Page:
Cytomegalovirus Colitis in Individuals Without Apparent Cause of Immunodeficiency

    loading  Checking for direct PDF access through Ovid

Abstract

Cytomegalovirus infection is usually reported in immunocompromised patients. In this study, apparently immunocompetent patients with cytomegaloviral colitis were reviewed. Records with a diagnosis of cytomegaloviral colitis from January 1989 to June 1996 were retrieved for analysis. Ten patients were included (median age 70 yr). The major presenting symptoms were diarrhea and hematochezia. Ulceration was the main macroscopic finding. Rectal bleeding was mostly self-limiting. Three patients developed local complications (rectovaginal fistula in two; rectal stricture in one). In the two patients with rectovaginal fistula, lymphocytes subsets and proliferative response were entirely normal. In the other patient, low B lymphocyte count and low response to mitogen were demonstrated. However, the immunoglobulins were not suppressed and rectal biopsies revealed noncaseating granulomas, suggesting activated cell-mediated immunity. In conclusion, a high index of suspicion is crucial for early diagnosis of cytomegaloviral colitis in patients with bloody diarrhea, even though obvious evidence of immunodeficiency is lacking.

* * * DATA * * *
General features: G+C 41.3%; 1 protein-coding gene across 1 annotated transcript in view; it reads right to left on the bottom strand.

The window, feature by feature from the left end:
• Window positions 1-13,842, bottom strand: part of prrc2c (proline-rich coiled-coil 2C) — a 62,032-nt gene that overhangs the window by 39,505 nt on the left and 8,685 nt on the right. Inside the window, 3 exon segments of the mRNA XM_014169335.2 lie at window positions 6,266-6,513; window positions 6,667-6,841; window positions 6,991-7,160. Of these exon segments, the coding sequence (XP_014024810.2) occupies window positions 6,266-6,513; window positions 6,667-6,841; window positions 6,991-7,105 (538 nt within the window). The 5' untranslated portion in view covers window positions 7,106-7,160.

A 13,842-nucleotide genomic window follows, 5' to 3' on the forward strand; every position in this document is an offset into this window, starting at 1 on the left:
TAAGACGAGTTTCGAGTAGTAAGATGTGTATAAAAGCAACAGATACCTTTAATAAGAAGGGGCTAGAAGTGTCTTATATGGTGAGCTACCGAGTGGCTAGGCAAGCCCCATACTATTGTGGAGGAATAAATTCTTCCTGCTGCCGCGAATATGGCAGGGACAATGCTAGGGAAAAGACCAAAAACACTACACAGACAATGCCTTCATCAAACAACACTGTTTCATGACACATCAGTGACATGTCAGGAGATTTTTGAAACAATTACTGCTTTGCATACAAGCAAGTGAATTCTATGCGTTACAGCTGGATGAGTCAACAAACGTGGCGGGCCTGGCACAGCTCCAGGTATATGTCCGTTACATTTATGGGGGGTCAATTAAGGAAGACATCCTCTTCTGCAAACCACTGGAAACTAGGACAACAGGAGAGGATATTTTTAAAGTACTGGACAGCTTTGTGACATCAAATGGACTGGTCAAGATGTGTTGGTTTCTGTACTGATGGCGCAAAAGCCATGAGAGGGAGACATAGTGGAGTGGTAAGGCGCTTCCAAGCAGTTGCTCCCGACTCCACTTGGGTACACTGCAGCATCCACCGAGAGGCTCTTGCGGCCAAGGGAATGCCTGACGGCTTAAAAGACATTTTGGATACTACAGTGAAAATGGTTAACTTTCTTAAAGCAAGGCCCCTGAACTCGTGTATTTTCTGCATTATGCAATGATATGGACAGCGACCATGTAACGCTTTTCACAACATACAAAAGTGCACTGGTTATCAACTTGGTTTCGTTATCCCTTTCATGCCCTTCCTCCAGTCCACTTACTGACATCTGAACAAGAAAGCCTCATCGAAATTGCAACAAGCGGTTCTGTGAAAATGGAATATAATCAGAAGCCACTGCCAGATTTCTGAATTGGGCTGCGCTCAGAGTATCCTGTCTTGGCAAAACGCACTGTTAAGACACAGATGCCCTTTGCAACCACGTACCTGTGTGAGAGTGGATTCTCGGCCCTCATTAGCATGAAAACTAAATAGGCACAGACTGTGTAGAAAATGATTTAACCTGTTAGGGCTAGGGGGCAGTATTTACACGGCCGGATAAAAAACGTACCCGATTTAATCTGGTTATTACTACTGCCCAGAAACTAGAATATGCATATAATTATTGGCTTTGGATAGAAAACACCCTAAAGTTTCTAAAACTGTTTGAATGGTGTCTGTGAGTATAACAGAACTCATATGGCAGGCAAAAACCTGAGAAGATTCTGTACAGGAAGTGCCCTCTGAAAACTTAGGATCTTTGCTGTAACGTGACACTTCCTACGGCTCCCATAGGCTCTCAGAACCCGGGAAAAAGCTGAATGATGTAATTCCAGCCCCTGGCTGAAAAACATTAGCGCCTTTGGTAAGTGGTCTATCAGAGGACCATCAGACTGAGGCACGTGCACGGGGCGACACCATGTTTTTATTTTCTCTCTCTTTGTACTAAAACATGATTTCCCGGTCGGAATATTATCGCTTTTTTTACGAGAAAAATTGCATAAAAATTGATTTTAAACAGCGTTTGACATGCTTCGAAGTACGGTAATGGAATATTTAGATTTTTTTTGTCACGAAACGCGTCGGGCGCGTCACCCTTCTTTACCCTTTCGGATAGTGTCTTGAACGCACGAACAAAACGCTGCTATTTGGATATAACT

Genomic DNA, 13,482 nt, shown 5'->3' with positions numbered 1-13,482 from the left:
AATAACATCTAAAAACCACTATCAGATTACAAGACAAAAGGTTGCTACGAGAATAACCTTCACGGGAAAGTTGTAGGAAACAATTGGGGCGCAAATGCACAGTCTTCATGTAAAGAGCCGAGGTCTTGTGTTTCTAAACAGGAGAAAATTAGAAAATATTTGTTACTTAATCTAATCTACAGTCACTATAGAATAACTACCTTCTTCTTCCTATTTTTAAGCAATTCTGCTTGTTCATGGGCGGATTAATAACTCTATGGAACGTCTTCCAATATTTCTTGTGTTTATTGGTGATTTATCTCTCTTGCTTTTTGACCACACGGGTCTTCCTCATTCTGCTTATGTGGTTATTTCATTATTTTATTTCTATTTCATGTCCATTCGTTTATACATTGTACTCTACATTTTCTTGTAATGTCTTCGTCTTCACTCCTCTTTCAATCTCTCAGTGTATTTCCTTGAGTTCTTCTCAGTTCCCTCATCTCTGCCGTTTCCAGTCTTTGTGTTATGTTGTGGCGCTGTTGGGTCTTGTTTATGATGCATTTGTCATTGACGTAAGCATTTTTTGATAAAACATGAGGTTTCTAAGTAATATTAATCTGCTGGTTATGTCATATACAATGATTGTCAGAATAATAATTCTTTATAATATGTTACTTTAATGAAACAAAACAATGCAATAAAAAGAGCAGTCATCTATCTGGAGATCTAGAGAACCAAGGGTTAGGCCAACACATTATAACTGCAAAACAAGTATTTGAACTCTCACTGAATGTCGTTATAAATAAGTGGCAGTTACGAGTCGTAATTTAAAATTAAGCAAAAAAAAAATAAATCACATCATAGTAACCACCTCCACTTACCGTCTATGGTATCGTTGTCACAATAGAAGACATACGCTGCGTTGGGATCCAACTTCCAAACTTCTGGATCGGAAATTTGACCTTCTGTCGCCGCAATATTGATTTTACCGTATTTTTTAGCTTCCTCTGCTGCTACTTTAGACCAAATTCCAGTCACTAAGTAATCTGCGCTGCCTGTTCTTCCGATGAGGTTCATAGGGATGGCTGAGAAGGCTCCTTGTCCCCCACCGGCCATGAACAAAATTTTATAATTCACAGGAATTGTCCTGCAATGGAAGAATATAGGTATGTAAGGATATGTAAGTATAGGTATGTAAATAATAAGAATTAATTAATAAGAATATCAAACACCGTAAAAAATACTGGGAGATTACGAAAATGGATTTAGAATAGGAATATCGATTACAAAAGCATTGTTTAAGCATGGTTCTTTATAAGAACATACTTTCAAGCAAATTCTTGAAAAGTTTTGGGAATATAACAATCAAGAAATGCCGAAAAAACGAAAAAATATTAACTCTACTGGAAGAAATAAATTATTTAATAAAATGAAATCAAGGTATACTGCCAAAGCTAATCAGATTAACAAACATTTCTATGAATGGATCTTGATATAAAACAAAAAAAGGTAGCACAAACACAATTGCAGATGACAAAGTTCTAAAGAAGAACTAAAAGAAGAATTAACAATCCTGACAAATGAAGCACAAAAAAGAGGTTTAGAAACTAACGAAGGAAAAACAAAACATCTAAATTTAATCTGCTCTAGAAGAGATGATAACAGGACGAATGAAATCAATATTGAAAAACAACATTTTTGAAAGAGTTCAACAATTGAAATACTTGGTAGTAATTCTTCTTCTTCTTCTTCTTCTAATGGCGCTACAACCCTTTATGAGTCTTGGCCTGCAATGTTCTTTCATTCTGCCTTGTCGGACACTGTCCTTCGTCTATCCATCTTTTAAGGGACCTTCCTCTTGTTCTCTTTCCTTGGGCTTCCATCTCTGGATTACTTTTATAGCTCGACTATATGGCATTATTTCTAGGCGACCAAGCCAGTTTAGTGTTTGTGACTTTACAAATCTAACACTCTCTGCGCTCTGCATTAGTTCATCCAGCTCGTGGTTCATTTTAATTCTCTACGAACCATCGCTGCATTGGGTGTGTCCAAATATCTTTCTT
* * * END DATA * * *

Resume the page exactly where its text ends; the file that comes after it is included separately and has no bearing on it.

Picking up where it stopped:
Related Topics

    loading  Loading Related Articles